No public funds. Brazil's judiciary has taken action. After numerous corruption scandals, prosecutors have now set their sights on the 2016 Olympic Organizing Committee. Astrid Prange reports from Rio.
A red card for Rio: At the high-point of the Olympic Games, Brazil's judiciary has prohibited the transfer of public money to the local organizing committee. It is a significant escalation in the funding crisis surrounding the world's biggest sporting event.
The Brazilian government and the city of Rio de Janeiro wanted to supply some 75 million euros ($85 million) to the local organizing committee to ease the Games' financial bottleneck. The new influx of cash would have guaranteed funding for the closing ceremony on August 21 and the Paralympics, which run from September 7 to 18.
Money out of the hands of the organizing committee
Brazil's judiciary wanted to put a stop to what they saw as a misuse of public money in the midst of the country's economic crisis. "There is reason to doubt that the planned transfer or already-transferred public funds would come with the necessary transparency and accountability," read the judiciary's decision, which was obtained by DW.
Once the money is in the hands of the organizing committee, the decision read, then there is no longer any chance for the public to control its use.
Federal Judge Marcia Maria Nunes des Barros therefore banned the Brazilian government and the city of Rio from "transferring any public funds to the organizing committee." But she went one step further, adding: "If the organizing comittee has already received funds, they must not be spent."
No money, what now?
The world's media, which have gathered in Rio for the games, are scratching their heads in disbelief. What motivated Brazil's judiciary to make such a decision during the Olympics? Now the financial security of the closing ceremony later this month and the Paralympics in September is in danger. Many paralympic athletes depend on financial grants to take part in the games. Competitors from multiple countries have been waiting two weeks for money to cover their travel costs. Without these funds, they cannot compete.
Such a significant financial predicament is hard to believe at first glance, but it is the result of a years-long power struggle with the International Olympic Committee (IOC). The IOC requires every host country to cover potential funding deficits relating to the organizing of the games.
Responsible and transparent financial management
From the Brazilian point of view this is an unreasonable requirement, even if it is one agreed to by all host countries, including Brazil. In August 2015, the government in Brasilia withdrew a corresponding law. Instead of resorting to public funds, the Rio organizing committee should be committed to responsible and transparent financial management.
Everything fine? Rio Mayor Eduardo Paes with Australian athletes during their Olympic village arrival
Rio Mayor Eduardo Paes feels this requirement has been fulfilled.
"We have not needed much public money and construction projects were completed on time, so we have earned a gold medal for that," he said, adding all expenditures for the Olympics were transparent to the public.
Few tickets sold for Paralympics
Brazil's judiciary was not impressed by the self-praise.
"The mayor will have to fully substantiate his claims," said a spokesman from the Brazilian prosecutor's office in Rio. "The judiciary decides."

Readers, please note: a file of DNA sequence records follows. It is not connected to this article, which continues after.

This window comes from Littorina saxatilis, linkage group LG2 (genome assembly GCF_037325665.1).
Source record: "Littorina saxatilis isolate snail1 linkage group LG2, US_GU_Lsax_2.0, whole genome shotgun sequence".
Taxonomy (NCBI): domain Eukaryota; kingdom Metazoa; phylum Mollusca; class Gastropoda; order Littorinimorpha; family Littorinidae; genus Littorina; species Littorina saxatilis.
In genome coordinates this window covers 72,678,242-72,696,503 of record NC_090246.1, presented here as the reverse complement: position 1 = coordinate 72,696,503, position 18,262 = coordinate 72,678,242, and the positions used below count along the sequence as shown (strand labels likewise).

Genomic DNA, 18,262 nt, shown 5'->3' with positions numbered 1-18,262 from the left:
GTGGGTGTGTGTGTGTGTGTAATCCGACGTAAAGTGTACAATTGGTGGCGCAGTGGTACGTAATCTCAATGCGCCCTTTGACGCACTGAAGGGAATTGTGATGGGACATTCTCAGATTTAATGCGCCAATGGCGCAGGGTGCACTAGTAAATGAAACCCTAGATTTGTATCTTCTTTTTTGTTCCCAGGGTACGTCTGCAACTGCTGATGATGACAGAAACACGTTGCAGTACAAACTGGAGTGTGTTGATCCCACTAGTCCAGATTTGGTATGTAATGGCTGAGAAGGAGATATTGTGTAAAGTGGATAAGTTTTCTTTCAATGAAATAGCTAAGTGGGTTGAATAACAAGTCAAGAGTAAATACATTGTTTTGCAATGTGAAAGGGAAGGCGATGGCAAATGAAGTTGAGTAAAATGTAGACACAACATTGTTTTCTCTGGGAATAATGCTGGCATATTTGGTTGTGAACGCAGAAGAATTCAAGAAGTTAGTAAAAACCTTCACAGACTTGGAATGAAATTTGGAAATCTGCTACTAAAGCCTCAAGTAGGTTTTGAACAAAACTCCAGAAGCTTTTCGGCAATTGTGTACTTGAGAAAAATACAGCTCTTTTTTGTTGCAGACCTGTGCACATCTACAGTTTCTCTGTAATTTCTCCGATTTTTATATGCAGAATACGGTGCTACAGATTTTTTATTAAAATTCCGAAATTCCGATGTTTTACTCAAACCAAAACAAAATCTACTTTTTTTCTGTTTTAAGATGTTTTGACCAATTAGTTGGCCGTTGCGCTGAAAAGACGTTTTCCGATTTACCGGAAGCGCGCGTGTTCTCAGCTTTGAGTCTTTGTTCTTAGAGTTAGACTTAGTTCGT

Paes has already announced his intention to appeal the decision.
"The city has is committed to providing the necessary funds to the organizing committee and that is what it will do," he said, adding that that one of the reasons the Paralympics were having financial difficulty was that too few tickets had been sold for the Games.
Sponsors are not always private
The organizing committee denied ever receiving public funds in its statement to the Brazilian judiciary.
"The costs for organizing the games will be exclusively covered by private funds," reads the statement. "There were no public subsidies from the government, from the state of Rio de Janeiro or the city of Rio de Janeiro."
The "private funds," however, are only private at first glance. Two of the biggest sponsors are Brazil's postal service ECT and the export agency APEX. Both, the organizing committee admitted to the judiciary, are state-owned.
It cost roughly 10 billion euros to organize the Olympics in Rio. The budget of the so-called "responsibility matrix," which exclusively covers the organizing of the games, amounts to around 1.7 billion euros.
Japan's prime minister alone
When Brazil's former president, Lula, made this and other promises when the games were awarded in 2009, the sums described seemed manageable. But Brazil's economic boom is over, and sport now seems to be a welcome distraction from the country's ongoing political crisis.
Japan's Prime Minister Shinzo Abe, who is traveling to Rio for the closing ceremony on August 21, is taking on this responsibility by himself. He wanted to celebrate handing over the Olympics to its next host city, Tokyo, alongside President Dilma Rousseff.
Lula: 'Without me there would be no Olympic Games in Rio'
Rousseff will not be there, however. Current Vice President and Acting President Michel Temer will also be absent. Temer does not want to expose himself to the inevitable boos from the public in Rio's Maracana Stadium, while Rousseff does not want to sit a row behind the man who helped engineer her ouster.
Lula was also not invited.
"They forgot me; without me there would be no Olympic Games in Rio," the former president said during a labor union event in the city of Santo Andre. "We defeated Madrid and Tokyo at that time, and that's not half bad."